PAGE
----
Buck Good decided to go as co-pilot for me as he hadn’t flown in a B-25 in a long time. He’d just came back from leave that A.M. We hit Cape Bushing on the south coast of New Britain in light rain. No barges. As we rounded the point at Cape Gloucester saw everything at once. 2 destroyers lying off shore (I thought one was transport it was so large). As we headed for them, 20 Zeros passed directly over-head but didn’t attack right then. “Oh Boy!” I thought this is going to be rough.

A Jap air transport or bomber was circling over the boats and four of the boys headed for it. They fired a long burst into it, but it didn’t go down. So all planes except mine headed for 1st destroyer which was by now throwing up lots of ack-ack. Took my flight toward enemy air transport as it landed at Cape Gloucester. 16 Japs passed out of it but we cut all of them down. “Pappy” Gunn flying No. 2 position on my wing laid a 75mm shell under it. The wing caught fire from our bullets by the time it had stopped rolling. Buck Good let go a couple or three bombs as we went over it and that finished it.

Buck Good an I then headed for large destroyer which had not been touched. Looked over my shoulder and saw enemy planes coming from about 10,000 feet, but there was too juicy a target to stop now. I could see that the boys in Henebry’s, Wilkins’, and Hawkins’ flight had the other destroyer burning and were still bombing and strafing it. We dropped down on our run for the large destroyer and it lit up like a Christmas tree as its ack-ack tried to knock us down before we bombed them. While Buck opened the bomb doors for me, I started to tap rudders and rake the deck with my 50’s [nose guns].

You could see Japs all over the decks trying to get cover someplace. We released our bombs as we pulled up to clear the mast, then dropped to the water to get out of their heavy gun fire. As we turned sharply to the left I could see we scored two direct hits as the destroyer rolled back and forth, then began to burn. Oh Boy! Buck and I shook hands on that job!

As we could see the Zeros coming in among us, I wiggled my wings to collect the formation but it was hard to do as they were still in a circle around the first destroyer. I could see that it was finished too. We finally got together and left the target with a few Zeros on our tail. The rest of my flight had been unable to release their bombs, so it was lucky that Buck and I had thrown ours into the sides of the large destroyer.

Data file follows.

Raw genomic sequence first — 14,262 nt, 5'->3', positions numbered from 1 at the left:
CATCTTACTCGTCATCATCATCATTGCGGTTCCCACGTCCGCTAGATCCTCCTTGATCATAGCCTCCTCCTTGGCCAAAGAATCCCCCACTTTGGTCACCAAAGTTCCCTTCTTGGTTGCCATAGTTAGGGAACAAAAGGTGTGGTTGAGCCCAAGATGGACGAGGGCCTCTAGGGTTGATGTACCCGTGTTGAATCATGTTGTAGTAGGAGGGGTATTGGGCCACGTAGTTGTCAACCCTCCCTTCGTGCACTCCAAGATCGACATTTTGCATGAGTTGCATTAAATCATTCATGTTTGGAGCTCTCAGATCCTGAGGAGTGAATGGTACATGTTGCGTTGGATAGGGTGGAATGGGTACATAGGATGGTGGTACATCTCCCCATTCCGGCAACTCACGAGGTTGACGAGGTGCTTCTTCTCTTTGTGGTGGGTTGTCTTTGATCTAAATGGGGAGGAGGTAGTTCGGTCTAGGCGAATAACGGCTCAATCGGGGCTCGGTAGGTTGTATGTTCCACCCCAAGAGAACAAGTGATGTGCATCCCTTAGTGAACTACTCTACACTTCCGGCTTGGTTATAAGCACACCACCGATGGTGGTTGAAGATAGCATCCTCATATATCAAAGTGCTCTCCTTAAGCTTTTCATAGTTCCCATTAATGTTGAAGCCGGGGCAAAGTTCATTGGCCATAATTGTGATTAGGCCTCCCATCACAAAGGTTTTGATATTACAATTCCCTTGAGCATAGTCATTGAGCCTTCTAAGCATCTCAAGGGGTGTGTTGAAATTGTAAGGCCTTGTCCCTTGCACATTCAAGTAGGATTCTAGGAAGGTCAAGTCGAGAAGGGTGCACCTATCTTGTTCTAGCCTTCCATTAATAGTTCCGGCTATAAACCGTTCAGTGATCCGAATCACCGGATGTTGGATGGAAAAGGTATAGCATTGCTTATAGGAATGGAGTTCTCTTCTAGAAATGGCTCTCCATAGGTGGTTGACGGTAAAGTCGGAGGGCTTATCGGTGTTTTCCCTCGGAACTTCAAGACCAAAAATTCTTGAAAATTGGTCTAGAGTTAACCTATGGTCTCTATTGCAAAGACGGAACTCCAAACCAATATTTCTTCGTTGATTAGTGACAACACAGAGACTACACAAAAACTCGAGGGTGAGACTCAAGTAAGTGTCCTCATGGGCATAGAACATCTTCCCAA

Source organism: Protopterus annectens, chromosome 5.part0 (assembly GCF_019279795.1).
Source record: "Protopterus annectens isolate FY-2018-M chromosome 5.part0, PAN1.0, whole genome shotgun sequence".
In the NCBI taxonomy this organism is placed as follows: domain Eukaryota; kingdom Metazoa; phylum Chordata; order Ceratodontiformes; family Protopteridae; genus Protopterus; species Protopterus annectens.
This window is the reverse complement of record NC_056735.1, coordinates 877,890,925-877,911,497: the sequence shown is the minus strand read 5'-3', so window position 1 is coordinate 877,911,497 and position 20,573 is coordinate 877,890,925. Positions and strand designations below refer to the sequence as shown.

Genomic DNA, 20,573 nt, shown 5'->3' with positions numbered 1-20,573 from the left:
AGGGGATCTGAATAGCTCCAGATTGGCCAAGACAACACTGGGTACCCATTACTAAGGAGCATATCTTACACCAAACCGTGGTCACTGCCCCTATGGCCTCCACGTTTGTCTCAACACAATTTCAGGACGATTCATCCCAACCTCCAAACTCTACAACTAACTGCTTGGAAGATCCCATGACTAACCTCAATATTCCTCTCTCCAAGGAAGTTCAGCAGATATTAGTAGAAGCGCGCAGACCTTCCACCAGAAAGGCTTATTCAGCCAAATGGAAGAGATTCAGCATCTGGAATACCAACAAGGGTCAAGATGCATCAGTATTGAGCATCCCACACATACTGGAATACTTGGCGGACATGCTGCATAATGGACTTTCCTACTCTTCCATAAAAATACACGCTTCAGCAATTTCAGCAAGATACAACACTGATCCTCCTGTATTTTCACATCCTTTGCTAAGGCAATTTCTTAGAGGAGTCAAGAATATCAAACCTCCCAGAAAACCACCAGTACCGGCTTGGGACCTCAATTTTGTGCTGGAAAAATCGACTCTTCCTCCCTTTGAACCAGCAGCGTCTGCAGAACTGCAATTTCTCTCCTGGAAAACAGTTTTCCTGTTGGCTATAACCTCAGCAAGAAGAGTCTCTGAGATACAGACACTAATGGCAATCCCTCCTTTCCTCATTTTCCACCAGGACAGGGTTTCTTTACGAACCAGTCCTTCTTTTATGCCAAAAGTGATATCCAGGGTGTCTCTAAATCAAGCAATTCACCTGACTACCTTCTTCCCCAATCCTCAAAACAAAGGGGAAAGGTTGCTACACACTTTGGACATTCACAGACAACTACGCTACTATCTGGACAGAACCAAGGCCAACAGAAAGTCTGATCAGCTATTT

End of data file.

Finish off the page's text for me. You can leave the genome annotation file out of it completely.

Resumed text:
I knew some of the boys had been hit as the planes couldn’t close their bomb doors. Lt. Nuchols’ plane (13th SQ) I found out later was badly shot up by enemy fighters and rudder about gone. Radioed our report home and came straight home. After the bombing, Nuchols was still flying around and someone saw parachutes descending. Later it was found out that everyone got out except Lt. Nuchols who had lost too much altitude to make it. He crashed and burned about 15 miles from drone. Took his co-pilot two days to get back here.

Received wire from Gen. Ramey and phone calls from others [saying] congratulations in our job. The boys were really happy. We stayed up late to see the photos. Buck said he’s never seen me so happy and excited over the target, but he didn’t exactly take out his knitting either! Only two planes had 300 lb. bombs and rest had only 100 lb. Lucky for us 300 lb. were along and I was glad I had one of the planes with this load.

Battle of Manila: Return to Corregidor

After the 22nd’s group mission on January 28, 1945, 33rd Squadron crews continued to fly smaller strikes the last three days of the month to Mangaldan, Bayambang and Baguio. After takeoff on the 29th, an engine on the B-24 REDHOT RIDENHOOD II developed a fire and turned back. The plane landed safely, though it needed extensive repairs before it could be of use again. Overall, with the destruction of various targets on the three islands, each day’s mission was considered a success.

Activity ramped up in February as the Group continued to support the ground troops in Manila by working over the coastal defense installations in Manila Bay. Corregidor was becoming a very familiar target for the Red Raiders, with a different objective on the island each day. They broke out of the monotony on the 4th with a mission to Caballo Island, two miles south of Corregidor, where they took out two coastal defense guns. By the 6th, crews began to hope for a new target that wasn’t Corregidor, though they were happy to see American ships scattered around Manila and Subic Bays.

Corregidor Strike

Corregidor Island is left smoking after it was hit by the 22nd Bomb Group on February 6, 1945.

 

February 7th brought with it a new target, Cebu. After V Bomber Command found out that approximately 700 Japanese troops were occupying the town of Bobo, 23 B-24s from the 22nd were sent to clear out the Japanese. This was enjoyable mission with a late takeoff time (Bobo was only 135 miles away from base) and good weather. They left the area in smoke and flames.

Around this time, there was also new addition to the Air/Sea Rescue operations. It came in the form of modified B-17s known as the Flying Dutchmen and equipped with a Higgins motorboat that could be dropped to downed crews. The boats were stocked with supplies and communications equipment. Between the supplies and being in a solid boat with a motor instead of a rubber raft, men had a much better chance of returning to friendly territory.

B-17 Flying Dutchman

A rescue B-17 drops a Higgins boat to a downed crew. These B-17 conversions began in February 1945.